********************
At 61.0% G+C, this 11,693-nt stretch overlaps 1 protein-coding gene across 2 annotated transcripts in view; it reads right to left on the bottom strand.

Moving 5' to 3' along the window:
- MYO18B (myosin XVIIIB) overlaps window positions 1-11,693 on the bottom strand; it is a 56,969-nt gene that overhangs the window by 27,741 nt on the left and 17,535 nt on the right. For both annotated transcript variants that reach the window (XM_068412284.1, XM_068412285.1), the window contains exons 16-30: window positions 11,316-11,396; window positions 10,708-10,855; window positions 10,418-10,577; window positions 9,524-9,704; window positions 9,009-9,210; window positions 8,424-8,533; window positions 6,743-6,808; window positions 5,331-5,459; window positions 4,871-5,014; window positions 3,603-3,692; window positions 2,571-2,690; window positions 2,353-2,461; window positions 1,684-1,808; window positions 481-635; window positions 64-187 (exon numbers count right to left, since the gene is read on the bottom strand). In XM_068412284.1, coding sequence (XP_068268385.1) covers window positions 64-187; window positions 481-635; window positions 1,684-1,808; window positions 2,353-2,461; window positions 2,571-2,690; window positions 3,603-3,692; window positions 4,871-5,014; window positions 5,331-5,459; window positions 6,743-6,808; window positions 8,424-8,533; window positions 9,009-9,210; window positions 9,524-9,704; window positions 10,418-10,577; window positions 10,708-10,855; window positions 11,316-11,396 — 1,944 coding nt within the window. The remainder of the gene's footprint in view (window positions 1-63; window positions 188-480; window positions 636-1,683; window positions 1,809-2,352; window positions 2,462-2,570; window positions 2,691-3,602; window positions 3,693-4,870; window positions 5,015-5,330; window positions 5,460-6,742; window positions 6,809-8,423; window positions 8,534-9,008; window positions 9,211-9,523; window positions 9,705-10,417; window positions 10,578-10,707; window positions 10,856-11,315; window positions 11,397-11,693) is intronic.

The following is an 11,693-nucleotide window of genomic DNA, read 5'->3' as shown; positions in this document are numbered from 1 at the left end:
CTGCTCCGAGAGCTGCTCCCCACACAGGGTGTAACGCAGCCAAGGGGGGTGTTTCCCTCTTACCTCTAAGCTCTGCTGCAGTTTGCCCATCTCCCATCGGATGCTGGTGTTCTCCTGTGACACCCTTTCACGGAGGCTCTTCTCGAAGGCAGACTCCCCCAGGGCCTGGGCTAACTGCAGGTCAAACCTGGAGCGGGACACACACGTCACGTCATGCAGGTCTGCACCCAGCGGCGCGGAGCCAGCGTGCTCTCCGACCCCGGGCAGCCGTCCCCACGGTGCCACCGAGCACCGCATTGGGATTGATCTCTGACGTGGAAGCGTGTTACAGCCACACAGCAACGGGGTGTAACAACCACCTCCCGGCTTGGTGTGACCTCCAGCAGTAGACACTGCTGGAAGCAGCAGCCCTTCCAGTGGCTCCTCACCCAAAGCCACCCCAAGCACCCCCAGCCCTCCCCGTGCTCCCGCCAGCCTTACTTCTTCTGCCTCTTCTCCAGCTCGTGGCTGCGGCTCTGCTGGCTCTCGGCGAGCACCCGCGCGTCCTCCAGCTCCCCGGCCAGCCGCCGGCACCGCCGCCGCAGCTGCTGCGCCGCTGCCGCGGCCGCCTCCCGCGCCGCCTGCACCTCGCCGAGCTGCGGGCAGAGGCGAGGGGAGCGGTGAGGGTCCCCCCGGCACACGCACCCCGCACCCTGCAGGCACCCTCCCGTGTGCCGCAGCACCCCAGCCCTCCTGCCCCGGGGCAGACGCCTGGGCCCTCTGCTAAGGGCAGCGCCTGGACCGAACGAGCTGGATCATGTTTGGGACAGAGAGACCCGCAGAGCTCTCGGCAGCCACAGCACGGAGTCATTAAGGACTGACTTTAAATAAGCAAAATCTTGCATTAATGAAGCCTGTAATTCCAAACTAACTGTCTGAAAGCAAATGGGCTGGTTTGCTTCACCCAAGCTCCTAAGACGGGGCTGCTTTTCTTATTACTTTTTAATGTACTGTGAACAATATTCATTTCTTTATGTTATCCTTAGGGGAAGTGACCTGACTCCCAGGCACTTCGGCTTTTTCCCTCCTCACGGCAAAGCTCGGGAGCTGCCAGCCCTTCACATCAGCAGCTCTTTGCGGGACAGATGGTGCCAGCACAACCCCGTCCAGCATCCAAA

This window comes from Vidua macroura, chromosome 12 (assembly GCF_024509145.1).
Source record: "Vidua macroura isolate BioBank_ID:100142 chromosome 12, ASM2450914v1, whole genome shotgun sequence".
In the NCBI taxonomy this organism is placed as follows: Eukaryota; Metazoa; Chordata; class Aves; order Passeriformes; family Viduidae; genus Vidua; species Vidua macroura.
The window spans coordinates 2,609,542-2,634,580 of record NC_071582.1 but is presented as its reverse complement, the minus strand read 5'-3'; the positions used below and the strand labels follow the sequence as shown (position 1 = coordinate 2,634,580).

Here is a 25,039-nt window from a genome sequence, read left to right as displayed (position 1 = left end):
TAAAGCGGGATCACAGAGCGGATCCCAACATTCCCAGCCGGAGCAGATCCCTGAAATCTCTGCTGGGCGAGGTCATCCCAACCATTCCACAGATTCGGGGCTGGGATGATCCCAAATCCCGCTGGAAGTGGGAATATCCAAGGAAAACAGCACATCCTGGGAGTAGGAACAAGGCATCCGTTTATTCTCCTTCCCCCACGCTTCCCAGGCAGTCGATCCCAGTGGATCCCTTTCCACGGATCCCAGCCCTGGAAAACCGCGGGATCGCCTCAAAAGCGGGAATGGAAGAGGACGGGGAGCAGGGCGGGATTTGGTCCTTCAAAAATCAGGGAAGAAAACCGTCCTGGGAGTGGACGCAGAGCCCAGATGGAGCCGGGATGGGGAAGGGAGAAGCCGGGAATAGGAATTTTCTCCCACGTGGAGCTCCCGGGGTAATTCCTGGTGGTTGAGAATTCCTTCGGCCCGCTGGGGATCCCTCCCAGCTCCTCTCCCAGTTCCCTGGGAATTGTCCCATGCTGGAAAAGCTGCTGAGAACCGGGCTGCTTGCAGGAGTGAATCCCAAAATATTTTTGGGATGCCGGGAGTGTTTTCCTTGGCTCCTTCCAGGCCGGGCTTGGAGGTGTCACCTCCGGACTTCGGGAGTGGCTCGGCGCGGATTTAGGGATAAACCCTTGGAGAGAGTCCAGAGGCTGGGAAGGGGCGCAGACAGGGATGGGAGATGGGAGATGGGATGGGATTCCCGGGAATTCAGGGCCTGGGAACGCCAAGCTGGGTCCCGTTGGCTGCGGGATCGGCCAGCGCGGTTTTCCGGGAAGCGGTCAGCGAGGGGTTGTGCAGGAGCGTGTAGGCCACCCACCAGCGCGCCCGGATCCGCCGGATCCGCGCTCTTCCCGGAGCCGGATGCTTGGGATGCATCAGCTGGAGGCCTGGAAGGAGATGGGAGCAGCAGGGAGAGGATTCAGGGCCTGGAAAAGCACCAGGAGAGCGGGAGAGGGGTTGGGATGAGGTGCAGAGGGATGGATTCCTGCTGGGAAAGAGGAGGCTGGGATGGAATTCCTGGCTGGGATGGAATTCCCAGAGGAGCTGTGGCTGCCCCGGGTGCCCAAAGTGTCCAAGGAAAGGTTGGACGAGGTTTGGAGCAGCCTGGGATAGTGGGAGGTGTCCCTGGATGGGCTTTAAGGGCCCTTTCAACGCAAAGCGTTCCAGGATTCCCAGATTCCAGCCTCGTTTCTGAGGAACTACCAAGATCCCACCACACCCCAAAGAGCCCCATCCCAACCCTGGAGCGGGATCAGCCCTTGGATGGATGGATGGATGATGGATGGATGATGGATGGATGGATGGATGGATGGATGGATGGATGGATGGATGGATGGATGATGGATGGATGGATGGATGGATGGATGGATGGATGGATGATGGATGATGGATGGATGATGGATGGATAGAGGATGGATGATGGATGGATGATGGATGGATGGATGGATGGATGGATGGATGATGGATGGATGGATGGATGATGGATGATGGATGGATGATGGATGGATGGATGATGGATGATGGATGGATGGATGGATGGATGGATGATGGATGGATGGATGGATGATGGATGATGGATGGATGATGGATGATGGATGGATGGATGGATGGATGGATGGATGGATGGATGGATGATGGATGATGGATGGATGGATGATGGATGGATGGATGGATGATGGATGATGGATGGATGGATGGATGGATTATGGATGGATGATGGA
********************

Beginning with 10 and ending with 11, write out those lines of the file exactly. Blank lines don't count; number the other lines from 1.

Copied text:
Here is a 25,039-nt window from a genome sequence, read left to right as displayed (position 1 = left end):
TAAAGCGGGATCACAGAGCGGATCCCAACATTCCCAGCCGGAGCAGATCCCTGAAATCTCTGCTGGGCGAGGTCATCCCAACCATTCCACAGATTCGGGGCTGGGATGATCCCAAATCCCGCTGGAAGTGGGAATATCCAAGGAAAACAGCACATCCTGGGAGTAGGAACAAGGCATCCGTTTATTCTCCTTCCCCCACGCTTCCCAGGCAGTCGATCCCAGTGGATCCCTTTCCACGGATCCCAGCCCTGGAAAACCGCGGGATCGCCTCAAAAGCGGGAATGGAAGAGGACGGGGAGCAGGGCGGGATTTGGTCCTTCAAAAATCAGGGAAGAAAACCGTCCTGGGAGTGGACGCAGAGCCCAGATGGAGCCGGGATGGGGAAGGGAGAAGCCGGGAATAGGAATTTTCTCCCACGTGGAGCTCCCGGGGTAATTCCTGGTGGTTGAGAATTCCTTCGGCCCGCTGGGGATCCCTCCCAGCTCCTCTCCCAGTTCCCTGGGAATTGTCCCATGCTGGAAAAGCTGCTGAGAACCGGGCTGCTTGCAGGAGTGAATCCCAAAATATTTTTGGGATGCCGGGAGTGTTTTCCTTGGCTCCTTCCAGGCCGGGCTTGGAGGTGTCACCTCCGGACTTCGGGAGTGGCTCGGCGCGGATTTAGGGATAAACCCTTGGAGAGAGTCCAGAGGCTGGGAAGGGGCGCAGACAGGGATGGGAGATGGGAGATGGGATGGGATTCCCGGGAATTCAGGGCCTGGGAACGCCAAGCTGGGTCCCGTTGGCTGCGGGATCGGCCAGCGCGGTTTTCCGGGAAGCGGTCAGCGAGGGGTTGTGCAGGAGCGTGTAGGCCACCCACCAGCGCGCCCGGATCCGCCGGATCCGCGCTCTTCCCGGAGCCGGATGCTTGGGATGCATCAGCTGGAGGCCTGGAAGGAGATGGGAGCAGCAGGGAGAGGATTCAGGGCCTGGAAAAGCACCAGGAGAGCGGGAGAGGGGTTGGGATGAGGTGCAGAGGGATGGATTCCTGCTGGGAAAGAGGAGGCTGGGATGGAATTCCTGGCTGGGATGGAATTCCCAGAGGAGCTGTGGCTGCCCCGGGTGCCCAAAGTGTCCAAGGAAAGGTTGGACGAGGTTTGGAGCAGCCTGGGATAGTGGGAGGTGTCCCTGGATGGGCTTTAAGGGCCCTTTCAACGCAAAGCGTTCCAGGATTCCCAGATTCCAGCCTCGTTTCTGAGGAACTACCAAGATCCCACCACACCCCAAAGAGCCCCATCCCAACCCTGGAGCGGGATCAGCCCTTGGATGGATGGATGGATGATGGATGGATGATGGATGGATGGATGGATGGATGGATGGATGGATGGATGGATGGATGGATGATGGATGGATGGATGGATGGATGGATGGATGGATGGATGATGGATGATGGATGGATGATGGATGGATAGAGGATGGATGATGGATGGATGATGGATGGATGGATGGATGGATGGATGGATGATGGATGGATGGATGGATGATGGATGATGGATGGATGATGGATGGATGGATGATGGATGATGGATGGATGGATGGATGGATGGATGATGGATGGATGGATGGATGATGGATGATGGATGGATGATGGATGATGGATGGATGGATGGATGGATGGATGGATGGATGGATGGATGATGGATGATGGATGGATGGATGATGGATGGATGGATGGATGATGGATGATGGATGGATGGATGGATGGATTATGGATGGATGATGGA